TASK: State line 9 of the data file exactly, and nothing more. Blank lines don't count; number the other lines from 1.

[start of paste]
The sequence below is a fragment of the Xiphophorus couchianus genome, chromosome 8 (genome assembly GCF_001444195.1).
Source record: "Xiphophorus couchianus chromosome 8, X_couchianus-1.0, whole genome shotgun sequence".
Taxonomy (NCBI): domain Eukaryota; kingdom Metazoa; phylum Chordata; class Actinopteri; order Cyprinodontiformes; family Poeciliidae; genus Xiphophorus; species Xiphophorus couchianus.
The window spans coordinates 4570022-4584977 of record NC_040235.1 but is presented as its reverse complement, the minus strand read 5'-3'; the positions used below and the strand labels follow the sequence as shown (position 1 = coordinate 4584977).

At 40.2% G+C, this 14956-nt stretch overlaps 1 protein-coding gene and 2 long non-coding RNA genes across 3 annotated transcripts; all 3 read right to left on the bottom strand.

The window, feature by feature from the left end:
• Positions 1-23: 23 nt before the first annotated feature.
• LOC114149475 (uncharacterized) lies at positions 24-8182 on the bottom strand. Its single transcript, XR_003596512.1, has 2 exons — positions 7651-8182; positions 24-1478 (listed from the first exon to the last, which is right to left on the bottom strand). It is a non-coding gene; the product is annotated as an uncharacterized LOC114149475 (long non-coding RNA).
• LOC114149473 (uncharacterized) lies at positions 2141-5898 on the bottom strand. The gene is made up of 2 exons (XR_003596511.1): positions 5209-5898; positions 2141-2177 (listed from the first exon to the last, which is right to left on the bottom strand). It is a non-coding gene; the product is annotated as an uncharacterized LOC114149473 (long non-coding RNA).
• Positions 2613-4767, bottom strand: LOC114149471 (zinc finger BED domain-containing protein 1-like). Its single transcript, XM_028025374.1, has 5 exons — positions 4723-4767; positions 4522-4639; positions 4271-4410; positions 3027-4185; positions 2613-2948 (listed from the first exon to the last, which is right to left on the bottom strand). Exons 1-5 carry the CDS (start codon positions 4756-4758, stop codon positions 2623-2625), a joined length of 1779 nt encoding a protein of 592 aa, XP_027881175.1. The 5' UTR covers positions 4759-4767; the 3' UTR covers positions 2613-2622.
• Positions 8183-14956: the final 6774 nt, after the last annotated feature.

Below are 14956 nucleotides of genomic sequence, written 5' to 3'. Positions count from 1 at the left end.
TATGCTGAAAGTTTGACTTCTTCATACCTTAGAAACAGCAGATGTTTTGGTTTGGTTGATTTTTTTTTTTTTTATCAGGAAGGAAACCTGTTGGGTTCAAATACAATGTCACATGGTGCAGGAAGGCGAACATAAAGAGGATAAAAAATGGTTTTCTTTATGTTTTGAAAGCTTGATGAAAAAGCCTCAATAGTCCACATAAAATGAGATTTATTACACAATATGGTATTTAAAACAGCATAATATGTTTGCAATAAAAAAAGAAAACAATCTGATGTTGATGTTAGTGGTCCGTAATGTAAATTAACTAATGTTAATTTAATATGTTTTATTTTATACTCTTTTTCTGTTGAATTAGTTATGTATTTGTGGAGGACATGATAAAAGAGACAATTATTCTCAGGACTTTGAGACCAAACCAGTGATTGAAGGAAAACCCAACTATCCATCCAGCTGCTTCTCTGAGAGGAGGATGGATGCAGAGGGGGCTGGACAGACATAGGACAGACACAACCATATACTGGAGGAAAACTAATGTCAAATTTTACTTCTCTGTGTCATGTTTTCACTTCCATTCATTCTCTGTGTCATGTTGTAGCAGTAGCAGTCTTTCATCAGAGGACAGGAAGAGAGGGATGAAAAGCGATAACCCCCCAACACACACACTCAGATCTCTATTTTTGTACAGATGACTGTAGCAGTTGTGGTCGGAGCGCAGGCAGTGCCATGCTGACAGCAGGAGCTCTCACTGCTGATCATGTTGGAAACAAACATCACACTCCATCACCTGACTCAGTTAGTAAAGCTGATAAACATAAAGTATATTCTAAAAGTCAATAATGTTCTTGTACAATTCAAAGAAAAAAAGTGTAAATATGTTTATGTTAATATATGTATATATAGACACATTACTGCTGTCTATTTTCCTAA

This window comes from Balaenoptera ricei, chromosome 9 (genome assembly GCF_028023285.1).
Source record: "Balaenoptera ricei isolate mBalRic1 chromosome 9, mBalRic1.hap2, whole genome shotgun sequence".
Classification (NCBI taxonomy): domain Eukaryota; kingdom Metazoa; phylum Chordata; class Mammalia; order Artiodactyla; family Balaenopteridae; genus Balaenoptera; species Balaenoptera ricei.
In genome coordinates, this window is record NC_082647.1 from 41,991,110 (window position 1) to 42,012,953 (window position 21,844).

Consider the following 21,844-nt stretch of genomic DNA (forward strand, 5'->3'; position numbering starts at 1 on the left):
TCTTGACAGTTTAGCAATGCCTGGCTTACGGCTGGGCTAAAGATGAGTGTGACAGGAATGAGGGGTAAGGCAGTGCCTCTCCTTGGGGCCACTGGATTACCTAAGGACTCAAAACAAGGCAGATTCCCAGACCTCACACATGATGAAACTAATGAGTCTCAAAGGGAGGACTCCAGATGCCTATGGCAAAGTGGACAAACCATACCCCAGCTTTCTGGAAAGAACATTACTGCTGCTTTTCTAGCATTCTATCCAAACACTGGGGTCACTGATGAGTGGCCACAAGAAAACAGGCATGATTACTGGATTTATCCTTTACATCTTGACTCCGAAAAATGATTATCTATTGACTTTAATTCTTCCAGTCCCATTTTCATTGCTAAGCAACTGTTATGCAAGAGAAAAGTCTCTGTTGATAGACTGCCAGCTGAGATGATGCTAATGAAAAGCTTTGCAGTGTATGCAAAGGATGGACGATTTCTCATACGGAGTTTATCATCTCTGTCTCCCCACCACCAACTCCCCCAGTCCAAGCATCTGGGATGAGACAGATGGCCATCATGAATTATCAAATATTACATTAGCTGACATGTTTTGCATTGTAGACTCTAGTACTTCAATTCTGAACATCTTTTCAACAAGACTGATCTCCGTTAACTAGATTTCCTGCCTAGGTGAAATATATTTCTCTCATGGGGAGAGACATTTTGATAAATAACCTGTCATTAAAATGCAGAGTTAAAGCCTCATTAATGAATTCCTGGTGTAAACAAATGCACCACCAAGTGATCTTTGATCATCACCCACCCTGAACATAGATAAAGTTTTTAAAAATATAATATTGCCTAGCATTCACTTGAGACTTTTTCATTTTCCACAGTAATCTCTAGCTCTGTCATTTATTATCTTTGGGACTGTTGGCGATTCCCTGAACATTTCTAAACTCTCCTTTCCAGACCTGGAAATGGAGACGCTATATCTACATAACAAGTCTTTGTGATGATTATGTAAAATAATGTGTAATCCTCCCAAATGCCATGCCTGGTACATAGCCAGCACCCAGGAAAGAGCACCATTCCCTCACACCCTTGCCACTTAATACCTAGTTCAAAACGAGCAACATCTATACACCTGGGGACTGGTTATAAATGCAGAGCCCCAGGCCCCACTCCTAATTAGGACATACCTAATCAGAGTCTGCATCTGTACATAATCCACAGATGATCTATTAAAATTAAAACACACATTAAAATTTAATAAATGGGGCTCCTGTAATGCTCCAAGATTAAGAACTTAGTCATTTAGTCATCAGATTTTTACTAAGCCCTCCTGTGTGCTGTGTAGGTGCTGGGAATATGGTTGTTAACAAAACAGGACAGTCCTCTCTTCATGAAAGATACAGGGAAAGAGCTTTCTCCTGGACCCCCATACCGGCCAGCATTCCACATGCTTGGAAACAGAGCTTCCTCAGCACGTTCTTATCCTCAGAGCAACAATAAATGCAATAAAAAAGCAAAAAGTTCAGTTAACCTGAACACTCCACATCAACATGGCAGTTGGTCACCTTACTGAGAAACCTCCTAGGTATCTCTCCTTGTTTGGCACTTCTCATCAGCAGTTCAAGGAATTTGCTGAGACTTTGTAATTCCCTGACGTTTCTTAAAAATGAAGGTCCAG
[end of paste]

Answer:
• LOC114149473 (uncharacterized) lies at positions 2141-5898 on the bottom strand. The gene is made up of 2 exons (XR_003596511.1): positions 5209-5898; positions 2141-2177 (listed from the first exon to the last, which is right to left on the bottom strand). It is a non-coding gene; the product is annotated as an uncharacterized LOC114149473 (long non-coding RNA).